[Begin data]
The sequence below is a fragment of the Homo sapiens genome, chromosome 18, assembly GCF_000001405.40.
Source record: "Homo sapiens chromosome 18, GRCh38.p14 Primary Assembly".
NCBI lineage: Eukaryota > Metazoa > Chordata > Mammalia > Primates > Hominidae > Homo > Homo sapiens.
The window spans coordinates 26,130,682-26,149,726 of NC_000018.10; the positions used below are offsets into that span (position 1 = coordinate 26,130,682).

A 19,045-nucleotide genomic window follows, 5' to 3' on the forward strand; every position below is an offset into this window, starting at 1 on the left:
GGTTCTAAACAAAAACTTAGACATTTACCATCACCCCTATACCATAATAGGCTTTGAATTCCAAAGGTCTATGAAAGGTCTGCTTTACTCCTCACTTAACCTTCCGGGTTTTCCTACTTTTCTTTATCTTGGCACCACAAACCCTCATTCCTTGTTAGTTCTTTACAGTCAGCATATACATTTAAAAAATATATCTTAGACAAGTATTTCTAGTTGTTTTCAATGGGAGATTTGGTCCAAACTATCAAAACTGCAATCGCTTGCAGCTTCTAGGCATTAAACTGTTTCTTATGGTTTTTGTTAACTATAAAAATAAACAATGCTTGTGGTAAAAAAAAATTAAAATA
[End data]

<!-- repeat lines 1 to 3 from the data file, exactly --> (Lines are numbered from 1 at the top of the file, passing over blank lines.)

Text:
The sequence below is a fragment of the Homo sapiens genome, chromosome 18, assembly GCF_000001405.40.
Source record: "Homo sapiens chromosome 18, GRCh38.p14 Primary Assembly".
NCBI lineage: Eukaryota > Metazoa > Chordata > Mammalia > Primates > Hominidae > Homo > Homo sapiens.